About Elisabeth Frink: Natural Connection
The career of Dame Elisabeth Frink (1930-1993) has in recent years been reappraised and her significant contribution to British art is widely acknowledged. Frink had a warm relationship with YSP, which included her outdoor retrospective in 1983. A major exhibition had been in the planning when she passed away, resulting in a poignant memorial in 1993, and her work has regularly been shown since. Frink’s late son, Lin Jammet, arranged for 200 works to enter the YSP collection, comprising larger-than-life-size bronze figures, watercolours, domestic-scale bronzes and related plasters as well as personal artefacts such as her studio sitters’ chair. The selection illustrates his mother’s deep understanding of different aspects of humanity in relation with animals – both natural and domesticated.
This exhibition is drawn from the YSP collection: bronzes, plasters and works on paper in The Weston Gallery share different aspects of Frink’s exceptional output as well as insight into her process. The artist made sculptures by first creating a metal or wood armature, which she built up with layers of plaster before shaping them through carving and chiselling. These models would then be cast in bronze, retaining the raw vitality of the artist’s hand. Two of her key subjects were dogs and horses, noble animals humbled by labour or injured as unwilling participants in warfare. These are shown in the gallery alongside beautiful lithographs that reflect the artist’s care for the natural world including native British species such as hares, badgers and kestrels. Also on display is a series of etchings representing ancient Greek myths – a salutary reminder of the repeated histories, habits and tragedies of our species.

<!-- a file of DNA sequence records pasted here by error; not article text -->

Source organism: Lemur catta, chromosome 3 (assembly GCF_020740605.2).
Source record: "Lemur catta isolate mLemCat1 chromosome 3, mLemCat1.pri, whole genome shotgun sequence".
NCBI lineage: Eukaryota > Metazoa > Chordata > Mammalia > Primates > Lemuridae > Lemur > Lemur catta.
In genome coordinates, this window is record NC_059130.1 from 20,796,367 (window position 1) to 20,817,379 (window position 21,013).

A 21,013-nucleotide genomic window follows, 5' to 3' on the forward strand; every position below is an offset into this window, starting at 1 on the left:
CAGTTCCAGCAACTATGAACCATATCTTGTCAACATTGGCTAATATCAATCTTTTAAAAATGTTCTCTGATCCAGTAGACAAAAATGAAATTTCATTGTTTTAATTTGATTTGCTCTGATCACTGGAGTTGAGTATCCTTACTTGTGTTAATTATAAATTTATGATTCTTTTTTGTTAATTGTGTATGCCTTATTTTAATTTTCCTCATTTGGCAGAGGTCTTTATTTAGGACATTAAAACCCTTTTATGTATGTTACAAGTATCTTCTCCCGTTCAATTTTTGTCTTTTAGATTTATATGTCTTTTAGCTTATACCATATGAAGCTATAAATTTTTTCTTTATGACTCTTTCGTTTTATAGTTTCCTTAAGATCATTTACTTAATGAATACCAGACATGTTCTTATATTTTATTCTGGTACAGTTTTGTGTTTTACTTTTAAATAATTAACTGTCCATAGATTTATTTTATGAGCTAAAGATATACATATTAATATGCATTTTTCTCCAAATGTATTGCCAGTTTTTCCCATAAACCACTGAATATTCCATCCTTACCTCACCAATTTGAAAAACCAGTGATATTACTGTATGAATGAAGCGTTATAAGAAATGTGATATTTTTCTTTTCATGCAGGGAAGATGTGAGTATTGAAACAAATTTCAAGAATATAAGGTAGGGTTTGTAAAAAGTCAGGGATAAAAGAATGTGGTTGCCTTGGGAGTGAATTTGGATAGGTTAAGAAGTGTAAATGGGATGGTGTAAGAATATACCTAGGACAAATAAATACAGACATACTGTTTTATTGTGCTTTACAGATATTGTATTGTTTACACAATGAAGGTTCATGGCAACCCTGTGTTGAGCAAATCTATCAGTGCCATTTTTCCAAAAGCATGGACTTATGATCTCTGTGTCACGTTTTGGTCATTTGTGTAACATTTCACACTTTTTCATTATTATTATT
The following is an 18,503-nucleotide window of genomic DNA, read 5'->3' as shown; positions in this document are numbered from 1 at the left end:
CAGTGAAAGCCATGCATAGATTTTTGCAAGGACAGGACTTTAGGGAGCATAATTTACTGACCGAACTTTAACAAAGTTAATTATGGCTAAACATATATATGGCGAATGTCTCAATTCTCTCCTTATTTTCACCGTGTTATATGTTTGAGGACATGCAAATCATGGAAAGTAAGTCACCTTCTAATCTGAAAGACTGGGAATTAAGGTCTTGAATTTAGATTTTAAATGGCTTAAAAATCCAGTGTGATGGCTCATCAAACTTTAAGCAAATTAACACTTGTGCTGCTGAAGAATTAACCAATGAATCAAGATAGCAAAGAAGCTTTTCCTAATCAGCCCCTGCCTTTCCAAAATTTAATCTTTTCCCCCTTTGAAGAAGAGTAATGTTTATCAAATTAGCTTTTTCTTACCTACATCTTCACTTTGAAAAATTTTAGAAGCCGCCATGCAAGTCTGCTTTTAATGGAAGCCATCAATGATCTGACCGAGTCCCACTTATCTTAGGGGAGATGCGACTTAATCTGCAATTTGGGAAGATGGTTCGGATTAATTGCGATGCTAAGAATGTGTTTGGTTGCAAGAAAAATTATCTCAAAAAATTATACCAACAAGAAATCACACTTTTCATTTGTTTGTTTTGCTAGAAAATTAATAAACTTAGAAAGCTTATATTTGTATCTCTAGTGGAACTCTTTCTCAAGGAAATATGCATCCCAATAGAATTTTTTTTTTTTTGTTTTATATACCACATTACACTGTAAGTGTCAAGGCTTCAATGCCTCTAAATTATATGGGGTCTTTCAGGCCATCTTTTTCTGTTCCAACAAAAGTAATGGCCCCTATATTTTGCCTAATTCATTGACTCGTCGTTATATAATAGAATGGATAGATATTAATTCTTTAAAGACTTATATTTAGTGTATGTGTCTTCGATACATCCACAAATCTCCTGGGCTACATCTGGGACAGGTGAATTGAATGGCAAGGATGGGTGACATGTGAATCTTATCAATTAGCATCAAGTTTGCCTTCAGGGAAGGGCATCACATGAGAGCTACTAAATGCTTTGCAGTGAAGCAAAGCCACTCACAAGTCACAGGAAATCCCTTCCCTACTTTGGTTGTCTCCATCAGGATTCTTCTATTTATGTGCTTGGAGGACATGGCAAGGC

Frink was one of the post-war British artists who reflected lived experience of warfare and throughout her life she had nightmares of black wings beating around her. She was left with a deep understanding of the complexities of man, our capacity for evil and the ways it can be masked.
She made many sculptures of male figures which often embodied a conflict between strength and vulnerability. This is embodied by the three Riace figures shown in the landscape, inspired by two fifth-century BCE Greek statues known as the Riace Warriors.
She was both intrigued and repelled by these symbols of violence and explained that the painted masks are “a way of showing that their beauty in a sense hides what they are up to”. Also in the landscape is the iconic sculpture of Judas who for Frink embodied the frailties of human behaviour and the violence of its consequences.
Dame Elisabeth Frink CH DBE RA was a leading figure in British sculpture during the second half of the 20th century. She spent her childhood living near a military airbase during the Second World War, which had a great impact on her world view and artwork. She studied at the Guildford School of Art and Chelsea School of Art and was part of a postwar group of British sculptors described as the Geometry of Fear school.
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Yorkshire Sculpture Park announces 2024 programme celebrating diversity and personal discovery10 January 2024
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